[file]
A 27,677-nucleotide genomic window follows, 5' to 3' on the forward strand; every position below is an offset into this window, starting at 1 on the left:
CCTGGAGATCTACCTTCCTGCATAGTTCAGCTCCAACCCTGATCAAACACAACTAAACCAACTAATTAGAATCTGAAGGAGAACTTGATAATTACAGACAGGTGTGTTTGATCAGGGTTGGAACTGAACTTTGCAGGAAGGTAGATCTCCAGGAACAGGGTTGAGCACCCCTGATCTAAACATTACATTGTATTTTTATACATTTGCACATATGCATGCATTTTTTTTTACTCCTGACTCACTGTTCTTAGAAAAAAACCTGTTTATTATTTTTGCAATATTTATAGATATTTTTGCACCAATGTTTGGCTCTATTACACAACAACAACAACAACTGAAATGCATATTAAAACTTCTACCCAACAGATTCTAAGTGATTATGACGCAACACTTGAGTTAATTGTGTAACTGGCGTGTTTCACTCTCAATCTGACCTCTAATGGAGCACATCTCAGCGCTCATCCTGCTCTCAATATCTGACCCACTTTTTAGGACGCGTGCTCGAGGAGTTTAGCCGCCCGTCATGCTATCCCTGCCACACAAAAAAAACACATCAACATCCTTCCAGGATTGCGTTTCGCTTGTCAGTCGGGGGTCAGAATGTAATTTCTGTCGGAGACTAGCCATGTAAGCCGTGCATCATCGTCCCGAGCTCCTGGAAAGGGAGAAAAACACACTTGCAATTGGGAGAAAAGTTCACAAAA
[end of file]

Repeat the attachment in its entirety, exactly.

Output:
A 27,677-nucleotide genomic window follows, 5' to 3' on the forward strand; every position below is an offset into this window, starting at 1 on the left:
CCTGGAGATCTACCTTCCTGCATAGTTCAGCTCCAACCCTGATCAAACACAACTAAACCAACTAATTAGAATCTGAAGGAGAACTTGATAATTACAGACAGGTGTGTTTGATCAGGGTTGGAACTGAACTTTGCAGGAAGGTAGATCTCCAGGAACAGGGTTGAGCACCCCTGATCTAAACATTACATTGTATTTTTATACATTTGCACATATGCATGCATTTTTTTTTACTCCTGACTCACTGTTCTTAGAAAAAAACCTGTTTATTATTTTTGCAATATTTATAGATATTTTTGCACCAATGTTTGGCTCTATTACACAACAACAACAACAACTGAAATGCATATTAAAACTTCTACCCAACAGATTCTAAGTGATTATGACGCAACACTTGAGTTAATTGTGTAACTGGCGTGTTTCACTCTCAATCTGACCTCTAATGGAGCACATCTCAGCGCTCATCCTGCTCTCAATATCTGACCCACTTTTTAGGACGCGTGCTCGAGGAGTTTAGCCGCCCGTCATGCTATCCCTGCCACACAAAAAAAACACATCAACATCCTTCCAGGATTGCGTTTCGCTTGTCAGTCGGGGGTCAGAATGTAATTTCTGTCGGAGACTAGCCATGTAAGCCGTGCATCATCGTCCCGAGCTCCTGGAAAGGGAGAAAAACACACTTGCAATTGGGAGAAAAGTTCACAAAA